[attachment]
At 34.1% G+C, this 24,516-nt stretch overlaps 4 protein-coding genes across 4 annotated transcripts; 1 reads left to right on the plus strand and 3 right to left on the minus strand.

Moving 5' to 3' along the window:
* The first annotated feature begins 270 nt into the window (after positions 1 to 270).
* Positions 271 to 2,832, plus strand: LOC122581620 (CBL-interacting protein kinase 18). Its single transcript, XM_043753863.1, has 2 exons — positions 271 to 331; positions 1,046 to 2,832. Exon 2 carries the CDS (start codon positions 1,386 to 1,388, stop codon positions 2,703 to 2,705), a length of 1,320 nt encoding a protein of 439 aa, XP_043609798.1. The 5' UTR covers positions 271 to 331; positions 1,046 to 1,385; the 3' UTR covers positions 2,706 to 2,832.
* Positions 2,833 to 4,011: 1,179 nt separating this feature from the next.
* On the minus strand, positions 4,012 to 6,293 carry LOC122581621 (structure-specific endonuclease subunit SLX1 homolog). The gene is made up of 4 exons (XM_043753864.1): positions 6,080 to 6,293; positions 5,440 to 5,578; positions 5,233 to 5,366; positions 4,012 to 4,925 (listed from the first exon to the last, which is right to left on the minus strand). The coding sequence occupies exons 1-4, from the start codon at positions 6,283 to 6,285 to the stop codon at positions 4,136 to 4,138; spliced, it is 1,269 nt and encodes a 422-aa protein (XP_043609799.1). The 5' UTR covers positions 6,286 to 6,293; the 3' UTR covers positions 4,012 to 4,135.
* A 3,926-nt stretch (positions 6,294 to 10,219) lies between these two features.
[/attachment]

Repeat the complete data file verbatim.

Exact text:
At 34.1% G+C, this 24,516-nt stretch overlaps 4 protein-coding genes across 4 annotated transcripts; 1 reads left to right on the plus strand and 3 right to left on the minus strand.

Moving 5' to 3' along the window:
* The first annotated feature begins 270 nt into the window (after positions 1 to 270).
* Positions 271 to 2,832, plus strand: LOC122581620 (CBL-interacting protein kinase 18). Its single transcript, XM_043753863.1, has 2 exons — positions 271 to 331; positions 1,046 to 2,832. Exon 2 carries the CDS (start codon positions 1,386 to 1,388, stop codon positions 2,703 to 2,705), a length of 1,320 nt encoding a protein of 439 aa, XP_043609798.1. The 5' UTR covers positions 271 to 331; positions 1,046 to 1,385; the 3' UTR covers positions 2,706 to 2,832.
* Positions 2,833 to 4,011: 1,179 nt separating this feature from the next.
* On the minus strand, positions 4,012 to 6,293 carry LOC122581621 (structure-specific endonuclease subunit SLX1 homolog). The gene is made up of 4 exons (XM_043753864.1): positions 6,080 to 6,293; positions 5,440 to 5,578; positions 5,233 to 5,366; positions 4,012 to 4,925 (listed from the first exon to the last, which is right to left on the minus strand). The coding sequence occupies exons 1-4, from the start codon at positions 6,283 to 6,285 to the stop codon at positions 4,136 to 4,138; spliced, it is 1,269 nt and encodes a 422-aa protein (XP_043609799.1). The 5' UTR covers positions 6,286 to 6,293; the 3' UTR covers positions 4,012 to 4,135.
* A 3,926-nt stretch (positions 6,294 to 10,219) lies between these two features.